Told from alternating perspectives, The Quiet Boy explores the tensions between justice and compassion, in heart-pounding prose. With clever plotting, and a knack for character, Winters expertly weaves a group of misfits together in a race to save themselves, and an innocent life.

In 2008, a boy named Wesley Keener suffered a traumatic head injury at school. Following his brain surgery, he begins pacing the small confines of his hospital room without reprieve. He doesn’t stop to eat or sleep. And as time unfolds, the careful observations of the boy reveal that his hair doesn’t ever seem to get any longer and he never seems to get any older. Personal injury attorney Jay Shenk rushes to the hospital after getting word about this case, intending on trying to pick up a medical malpractice case that seems like a slam dunk but he ends up with something far more on his hands.

This is my fifth book by Winters and I’m pretty sure if it was my first it would’ve been a DNF. The Quiet Boy is a very slow-to-build story and at first glance, it’s a bit deceiving. It comes across as nothing more than a courtroom legal thriller but it’s definitely more than meets the eye and deserves a little patience. It’s a dense yet captivating story that will keep you guessing till the very ambiguous ending where you’ll have to just keep on guessing. I appreciated the subtle hint at answers, the suggestion that nothing is ever just black and white, that nothing has just a single interpretation, that it’s all based on your own perception… but I wanted (or needed) less ambiguity and more transparency.


I received this book free from Netgalley in exchange for an honest review. This does not affect my opinion of the book or the content of my review.

Short & Sweet | Summer 2021 Mystery TrioJust One Look by Lindsay Cameron
Published by Ballantine Books on July 27th 2021
Pages: 304
Genres: Mystery
Format: eARC
Source: Netgalley
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two-half-stars

A young woman's escalating obsession with a seemingly perfect man leads her down a dangerous path in this novel of suspense brimming with envy, desire, and deception.

Cassie Woodson is adrift. After suffering an epic tumble down the corporate ladder, Cassie finds the only way she can pay her bills is to take a thankless temp job reviewing correspondence for a large-scale fraud suit. The daily drudgery amplifies all that her life is lacking--love, friends, stability--and leaves her with too much time on her hands, which she spends fixating on the mistakes that brought her to this point.

While sorting through a relentless deluge of emails, something catches her eye: the tender (and totally private) exchanges between a partner at the firm, Forest Watts, and his enchanting wife, Annabelle. Cassie knows she shouldn't read them. But it's just one look. And once that door opens, she finds she can't look away.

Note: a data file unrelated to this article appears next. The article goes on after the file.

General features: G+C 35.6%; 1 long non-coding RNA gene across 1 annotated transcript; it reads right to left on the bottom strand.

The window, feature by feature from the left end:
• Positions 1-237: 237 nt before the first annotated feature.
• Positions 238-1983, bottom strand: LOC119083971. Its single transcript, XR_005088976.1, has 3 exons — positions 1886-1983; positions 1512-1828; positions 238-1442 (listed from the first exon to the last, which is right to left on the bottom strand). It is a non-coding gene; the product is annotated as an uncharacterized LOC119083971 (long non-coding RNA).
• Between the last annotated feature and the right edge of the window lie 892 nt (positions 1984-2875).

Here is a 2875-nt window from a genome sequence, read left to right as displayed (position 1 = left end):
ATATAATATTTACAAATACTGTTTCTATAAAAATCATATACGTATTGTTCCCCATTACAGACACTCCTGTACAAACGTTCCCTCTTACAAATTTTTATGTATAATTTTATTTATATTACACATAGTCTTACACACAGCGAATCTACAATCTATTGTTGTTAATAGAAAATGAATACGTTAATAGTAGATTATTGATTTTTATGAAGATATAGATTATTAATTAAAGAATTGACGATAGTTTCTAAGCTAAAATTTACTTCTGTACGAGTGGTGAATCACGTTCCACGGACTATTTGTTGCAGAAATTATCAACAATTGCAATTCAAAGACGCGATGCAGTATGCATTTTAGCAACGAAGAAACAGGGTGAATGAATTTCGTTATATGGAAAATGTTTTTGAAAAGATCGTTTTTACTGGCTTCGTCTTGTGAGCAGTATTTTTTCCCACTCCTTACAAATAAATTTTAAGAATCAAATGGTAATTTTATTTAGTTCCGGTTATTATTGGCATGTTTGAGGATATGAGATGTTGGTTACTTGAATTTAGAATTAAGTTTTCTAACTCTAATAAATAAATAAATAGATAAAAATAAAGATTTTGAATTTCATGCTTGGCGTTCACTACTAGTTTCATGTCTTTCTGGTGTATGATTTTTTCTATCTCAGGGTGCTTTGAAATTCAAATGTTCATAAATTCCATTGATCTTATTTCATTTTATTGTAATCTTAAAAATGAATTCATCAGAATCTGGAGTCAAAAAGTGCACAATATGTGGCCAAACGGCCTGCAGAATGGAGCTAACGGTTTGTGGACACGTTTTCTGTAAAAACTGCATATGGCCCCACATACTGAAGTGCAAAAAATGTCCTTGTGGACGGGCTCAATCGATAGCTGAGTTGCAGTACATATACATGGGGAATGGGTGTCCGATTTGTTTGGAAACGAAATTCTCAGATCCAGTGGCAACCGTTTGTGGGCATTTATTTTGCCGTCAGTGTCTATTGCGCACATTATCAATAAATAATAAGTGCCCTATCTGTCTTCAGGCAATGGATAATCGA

Every day, twenty floors below Forest's corner office, Cassie dissects their emails from her dingy workstation. A few clicks of her mouse and she can see every adoring word they write to each other. By peeking into their apparently perfect life, Cassie finds renewed purpose and happiness, reveling in their penchant for vintage wines, morning juice presses, and lavish dinner parties thrown in their stately Westchester home. There are no secrets from her. Or so she thinks.

Her admiration quickly escalates into all-out mimicry, because she wants this life more than anything. Maybe if she plays make-believe long enough, it will become real for her. But when Cassie orchestrates a "chance" meeting with Forest in the real world and sees something that throws the state of his marriage into question, the fantasy she's been carefully cultivating shatters. Suddenly, she doesn't simply admire Annabelle--she wants to take her place. And she's armed with the tools to make that happen.

“Eyes aren’t the windows to the soul. Emails are.”

Cassie Woodson had a promising legal career until a breakup with her boyfriend led to some workplace violence that went viral. The incident got her fired and blacklisted and the only job she could get was a temp job reviewing documents where she sat in a windowless room with scheduled bathroom breaks. Her sudden and disastrous fall from grace has transformed her into an angry individual with a drinking problem but when she stumbles upon some personal correspondence between a husband and wife in her work documents, she develops a mild obsession with the couple. The mild obsession only grows and Cassie is no longer satisfied with simply reading about their lives: she wants it for herself.

As can be determined based on my review, this wasn’t a home run for me. I give this book enormous credit for pulling me out of the reading rut I found myself in when I decided to pick this up though. The beginning of this is entertaining as shit and Cassie and all her crazy actually reminded me a lot of good ol’ Joe from You. It was basically like watching a train wreck because you know nothing is going to end well so you might as well grab the popcorn.